An op-ed by Cass R. Sunstein. The new Apple payment system has extraordinary promise. With Apple Pay, you might not need a wallet, and you can leave your credit and debit cards at home. In terms of ease and convenience, payment cards represented a big leap from the era of cash. Apple hopes its system will be a comparable leap from the era of cards. Skeptics have focused on questions of security and privacy, but prospective users might want to pause over a different problem: When payment becomes easier, and when people don’t see the money they’re handing over, they tend to spend a lot more. And as payment becomes more automatic, people become less sensitive to what they’re losing. Apple Pay users might find that their thinner phones are making their bank accounts thinner as well.

  • A circle completed

    September 11, 2014

    Aldel Brown grew up just a 20-minute drive from Harvard’s campus, but attending the University seemed like distant possibility. Yet this year Brown — who regularly describes himself as “just a kid from Boston” — has arrived as a member of the Harvard Law School (HLS) Class of 2017. “As far back as second grade, I’ve wanted to go to law school, and attending HLS is a dream,” he said. “I always felt that there were wrongs in the world, and I wanted to help solve those problems. So I was always thinking about the law. It was something I always wanted to pursue.” While Brown’s future lies in a courtroom, his past is rooted in two other courts: basketball and tennis. From a young age, he played both sports in neighborhoods all over Boston. Taking tennis lesson in the summers and after school, and playing basketball after tennis lessons, Brown’s prowess in both games flourished. Tennis taught him self-reliance and focus, while basketball emphasized the importance of teamwork and collaboration.

  • Obama’s Breathtaking Expansion of a President’s Power To Make War

    September 11, 2014

    An op-ed by Jack Goldsmith. Future historians will ask why George W. Bush sought and received express congressional authorization for his wars (against al Qaeda and Iraq) and his successor did not. They will puzzle over how Barack Obama the prudent war-powers constitutionalist transformed into a matchless war-powers unilateralist. And they will wonder why he claimed to “welcome congressional support” for his new military initiative against the Islamic State but did not insist on it in order to ensure clear political and legal legitimacy for the tough battle that promised to consume his last two years in office and define his presidency.

  • Defending scarce leg space in flight: A right or grounds to sue?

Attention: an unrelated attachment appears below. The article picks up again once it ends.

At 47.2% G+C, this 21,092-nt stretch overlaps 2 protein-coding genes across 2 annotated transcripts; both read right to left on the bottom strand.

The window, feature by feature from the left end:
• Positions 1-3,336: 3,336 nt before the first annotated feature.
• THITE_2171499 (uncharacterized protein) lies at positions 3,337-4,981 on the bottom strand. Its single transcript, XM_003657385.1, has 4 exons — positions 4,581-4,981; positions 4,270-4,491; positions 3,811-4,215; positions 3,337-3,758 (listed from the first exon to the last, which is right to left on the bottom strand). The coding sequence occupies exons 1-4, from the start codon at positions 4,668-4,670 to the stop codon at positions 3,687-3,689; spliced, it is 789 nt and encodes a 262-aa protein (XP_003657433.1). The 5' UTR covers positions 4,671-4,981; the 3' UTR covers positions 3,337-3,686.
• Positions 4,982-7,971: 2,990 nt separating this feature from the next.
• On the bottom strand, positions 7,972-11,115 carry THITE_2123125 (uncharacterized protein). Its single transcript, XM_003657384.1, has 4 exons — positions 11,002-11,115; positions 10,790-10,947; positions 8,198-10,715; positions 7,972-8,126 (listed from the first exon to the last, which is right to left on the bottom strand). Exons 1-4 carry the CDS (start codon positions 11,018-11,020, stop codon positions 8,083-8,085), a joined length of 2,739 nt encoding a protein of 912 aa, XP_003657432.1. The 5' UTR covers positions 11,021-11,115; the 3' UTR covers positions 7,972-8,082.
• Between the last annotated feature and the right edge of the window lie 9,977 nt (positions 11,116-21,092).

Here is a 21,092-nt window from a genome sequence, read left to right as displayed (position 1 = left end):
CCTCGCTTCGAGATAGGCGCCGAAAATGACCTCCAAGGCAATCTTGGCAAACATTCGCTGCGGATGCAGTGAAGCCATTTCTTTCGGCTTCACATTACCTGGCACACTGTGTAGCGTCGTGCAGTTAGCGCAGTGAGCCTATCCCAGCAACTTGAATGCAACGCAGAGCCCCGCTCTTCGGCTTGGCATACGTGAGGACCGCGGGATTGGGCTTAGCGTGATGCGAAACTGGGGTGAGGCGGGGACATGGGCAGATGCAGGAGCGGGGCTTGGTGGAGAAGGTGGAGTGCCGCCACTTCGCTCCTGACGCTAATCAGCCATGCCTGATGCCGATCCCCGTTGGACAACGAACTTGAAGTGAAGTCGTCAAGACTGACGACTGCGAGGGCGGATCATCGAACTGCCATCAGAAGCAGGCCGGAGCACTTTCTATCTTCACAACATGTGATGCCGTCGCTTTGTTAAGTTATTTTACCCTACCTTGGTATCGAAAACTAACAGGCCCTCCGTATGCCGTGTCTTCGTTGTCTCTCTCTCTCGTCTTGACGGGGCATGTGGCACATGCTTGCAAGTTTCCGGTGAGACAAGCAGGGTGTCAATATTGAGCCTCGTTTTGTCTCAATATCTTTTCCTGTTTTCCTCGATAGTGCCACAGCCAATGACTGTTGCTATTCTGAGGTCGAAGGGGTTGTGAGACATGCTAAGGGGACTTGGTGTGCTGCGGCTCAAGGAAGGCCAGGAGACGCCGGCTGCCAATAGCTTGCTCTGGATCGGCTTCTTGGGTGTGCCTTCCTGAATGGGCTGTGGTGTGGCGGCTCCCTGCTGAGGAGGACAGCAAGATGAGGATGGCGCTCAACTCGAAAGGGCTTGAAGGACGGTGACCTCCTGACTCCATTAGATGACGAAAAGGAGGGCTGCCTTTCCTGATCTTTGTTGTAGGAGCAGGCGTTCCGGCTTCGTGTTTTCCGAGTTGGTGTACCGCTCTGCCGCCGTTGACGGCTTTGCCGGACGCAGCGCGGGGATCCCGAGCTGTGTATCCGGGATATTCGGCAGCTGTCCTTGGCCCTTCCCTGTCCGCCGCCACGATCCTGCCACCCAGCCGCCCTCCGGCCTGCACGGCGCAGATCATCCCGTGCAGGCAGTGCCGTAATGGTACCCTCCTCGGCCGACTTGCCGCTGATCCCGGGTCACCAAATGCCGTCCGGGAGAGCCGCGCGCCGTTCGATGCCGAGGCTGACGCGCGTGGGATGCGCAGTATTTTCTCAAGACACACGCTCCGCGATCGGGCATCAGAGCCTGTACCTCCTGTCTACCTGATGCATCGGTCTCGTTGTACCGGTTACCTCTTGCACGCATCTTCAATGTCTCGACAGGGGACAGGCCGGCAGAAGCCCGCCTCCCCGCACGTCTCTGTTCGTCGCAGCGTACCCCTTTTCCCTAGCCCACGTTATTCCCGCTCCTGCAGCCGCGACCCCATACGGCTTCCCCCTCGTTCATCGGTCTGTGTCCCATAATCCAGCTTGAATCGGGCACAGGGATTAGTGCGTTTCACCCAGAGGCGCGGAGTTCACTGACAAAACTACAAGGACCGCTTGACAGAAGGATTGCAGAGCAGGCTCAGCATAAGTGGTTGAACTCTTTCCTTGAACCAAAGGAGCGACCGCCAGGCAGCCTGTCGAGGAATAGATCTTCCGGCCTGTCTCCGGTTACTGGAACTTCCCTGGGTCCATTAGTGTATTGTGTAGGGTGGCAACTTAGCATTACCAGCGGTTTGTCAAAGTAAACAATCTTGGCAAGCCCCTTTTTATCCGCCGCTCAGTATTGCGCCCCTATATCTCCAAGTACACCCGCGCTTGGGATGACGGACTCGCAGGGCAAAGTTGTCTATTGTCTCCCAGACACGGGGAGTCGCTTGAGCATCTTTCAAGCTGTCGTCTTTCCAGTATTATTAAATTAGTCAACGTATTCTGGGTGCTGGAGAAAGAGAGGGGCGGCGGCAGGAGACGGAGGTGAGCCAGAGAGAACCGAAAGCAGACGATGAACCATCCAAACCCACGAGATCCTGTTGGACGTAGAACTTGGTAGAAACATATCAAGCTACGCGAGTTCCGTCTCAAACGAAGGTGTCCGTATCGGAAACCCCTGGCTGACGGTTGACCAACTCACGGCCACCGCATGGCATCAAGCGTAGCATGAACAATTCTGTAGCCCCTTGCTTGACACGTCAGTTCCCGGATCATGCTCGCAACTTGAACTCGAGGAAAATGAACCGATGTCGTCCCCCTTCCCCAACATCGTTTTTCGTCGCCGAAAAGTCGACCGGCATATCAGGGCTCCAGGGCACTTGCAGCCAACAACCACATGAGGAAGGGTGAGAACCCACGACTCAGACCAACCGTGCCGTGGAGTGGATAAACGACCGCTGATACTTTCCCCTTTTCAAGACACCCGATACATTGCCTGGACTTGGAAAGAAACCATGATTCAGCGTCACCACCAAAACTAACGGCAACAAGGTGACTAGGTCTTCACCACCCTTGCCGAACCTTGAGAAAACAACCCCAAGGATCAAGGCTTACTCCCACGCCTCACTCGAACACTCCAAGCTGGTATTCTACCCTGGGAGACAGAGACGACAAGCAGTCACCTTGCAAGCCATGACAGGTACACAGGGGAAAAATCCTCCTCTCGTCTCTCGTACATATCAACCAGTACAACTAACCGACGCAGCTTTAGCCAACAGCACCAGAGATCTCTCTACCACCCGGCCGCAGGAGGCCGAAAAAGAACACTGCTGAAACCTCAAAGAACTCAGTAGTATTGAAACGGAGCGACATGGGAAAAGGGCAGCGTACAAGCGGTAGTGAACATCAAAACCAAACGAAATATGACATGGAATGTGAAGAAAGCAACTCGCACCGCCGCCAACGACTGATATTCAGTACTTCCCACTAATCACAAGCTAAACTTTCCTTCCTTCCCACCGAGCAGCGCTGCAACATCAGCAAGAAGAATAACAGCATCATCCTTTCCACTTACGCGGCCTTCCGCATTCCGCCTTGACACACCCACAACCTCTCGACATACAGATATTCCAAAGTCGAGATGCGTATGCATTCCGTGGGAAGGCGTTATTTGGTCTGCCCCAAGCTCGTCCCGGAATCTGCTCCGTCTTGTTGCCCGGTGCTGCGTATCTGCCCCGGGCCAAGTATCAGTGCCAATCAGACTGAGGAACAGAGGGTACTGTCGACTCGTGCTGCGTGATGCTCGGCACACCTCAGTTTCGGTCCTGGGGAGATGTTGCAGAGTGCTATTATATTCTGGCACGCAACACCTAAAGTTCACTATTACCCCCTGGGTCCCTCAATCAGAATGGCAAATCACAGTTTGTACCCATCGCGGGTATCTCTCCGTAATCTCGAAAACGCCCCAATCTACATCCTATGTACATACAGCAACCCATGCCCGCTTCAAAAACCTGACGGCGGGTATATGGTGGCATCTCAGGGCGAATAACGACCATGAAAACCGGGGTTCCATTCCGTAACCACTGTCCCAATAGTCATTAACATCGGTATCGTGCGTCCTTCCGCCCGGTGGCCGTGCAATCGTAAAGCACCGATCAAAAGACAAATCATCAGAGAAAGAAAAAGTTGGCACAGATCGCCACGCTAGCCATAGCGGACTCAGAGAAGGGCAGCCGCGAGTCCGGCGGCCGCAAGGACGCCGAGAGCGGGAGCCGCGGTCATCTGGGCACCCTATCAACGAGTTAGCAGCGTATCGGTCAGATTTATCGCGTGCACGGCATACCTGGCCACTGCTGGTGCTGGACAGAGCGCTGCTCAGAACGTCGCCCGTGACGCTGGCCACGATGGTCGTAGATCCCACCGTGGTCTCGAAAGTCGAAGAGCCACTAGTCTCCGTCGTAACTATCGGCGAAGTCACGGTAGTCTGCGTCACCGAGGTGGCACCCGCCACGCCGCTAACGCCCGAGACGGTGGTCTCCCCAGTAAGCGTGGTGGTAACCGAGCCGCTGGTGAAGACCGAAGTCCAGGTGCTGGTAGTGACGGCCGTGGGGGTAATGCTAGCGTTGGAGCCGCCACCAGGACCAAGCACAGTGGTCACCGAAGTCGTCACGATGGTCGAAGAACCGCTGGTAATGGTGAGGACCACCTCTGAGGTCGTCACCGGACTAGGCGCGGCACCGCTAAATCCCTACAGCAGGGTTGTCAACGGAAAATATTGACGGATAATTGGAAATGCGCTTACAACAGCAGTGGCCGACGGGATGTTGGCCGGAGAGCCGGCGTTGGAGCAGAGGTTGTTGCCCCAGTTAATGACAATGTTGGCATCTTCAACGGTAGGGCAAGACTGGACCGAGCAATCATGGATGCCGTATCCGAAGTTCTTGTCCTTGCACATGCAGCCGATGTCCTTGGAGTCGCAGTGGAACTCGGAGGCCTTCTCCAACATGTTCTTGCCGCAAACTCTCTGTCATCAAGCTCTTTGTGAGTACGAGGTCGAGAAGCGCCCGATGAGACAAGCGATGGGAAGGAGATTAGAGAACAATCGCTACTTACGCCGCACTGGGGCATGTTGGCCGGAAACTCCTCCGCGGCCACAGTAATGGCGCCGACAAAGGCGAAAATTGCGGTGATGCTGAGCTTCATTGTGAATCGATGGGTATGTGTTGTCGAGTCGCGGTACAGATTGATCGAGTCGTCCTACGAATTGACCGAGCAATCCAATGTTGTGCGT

September 10, 2014

    Bringing something onto a plane that blocks others from reclining their seats is legal. But should it be?...John Goldberg, Harvard Law School professor and an expert on torts, says that someone prevented from reclining might be able to make the unlikely argument that they were held against their will. “The cute way to do it would be to argue this is almost false imprisonment,” Goldberg says. Granted, it would be a stretch, since you can still get up and go to the bathroom and walk around. Someone using Knee Defender might even have a better chance of winning in court than the recliner does. Goldberg says, “If the person could actually show—and it’s a big if—that the reclining passenger acted carelessly with respect to their physical well-being, then they’d have a case. But it’s a tough showing.”

  • Twenty-three from HLS receive Public Service Venture Fund grants

    September 10, 2014

    Twenty-three public service visionaries and social entrepreneurs from Harvard Law School have been selected as recipients of grants from the Public Service Venture Fund, a unique program that awards up to $1 million each year to help graduating Harvard Law students and recent graduates obtain their ideal jobs in public service.

  • With Apple Pay, the tech leader takes its shot at replacing the wallet

    September 10, 2014

    Apple, which built its iconic brand by making cool, shiny electronics, on Tuesday entered the daunting world of consumer finance with a new mobile payment system built to resist the relentless attacks of cybercriminals who have ravaged the nation’s retail industry...“It won’t be too long before we look back on this era and think it’s nuts,” said Harvard law professor Jonathan Zittrain. He and other technology experts noted that Apple has a history of solving business riddles that have eluded others, as it did with the iPod, which thrived not only because of its stylish hardware but also because big record companies agreed to distribute their music through Apple’s iTunes store.

  • Cracked Granite

    September 9, 2014

    In little New Hampshire’s big money U.S. Senate primary, Republican Jim Rubens should be an afterthought at best. This former New Hampshire state senator, after all, hasn’t occupied elected office since the late 1990s. He then lost a bid for governor, and failed to win back his old state Senate seat in 2000. But when a quixotic, out-of-state super PAC with a million-plus dollars to burn suddenly backs you, the atmospherics change...“This is exactly why we’re in there—to effect change and change how he’s doing,” said Larry Lessig, the Harvard Law School professor who founded Mayday PAC: “We’re optimistic we’re going to be effective.”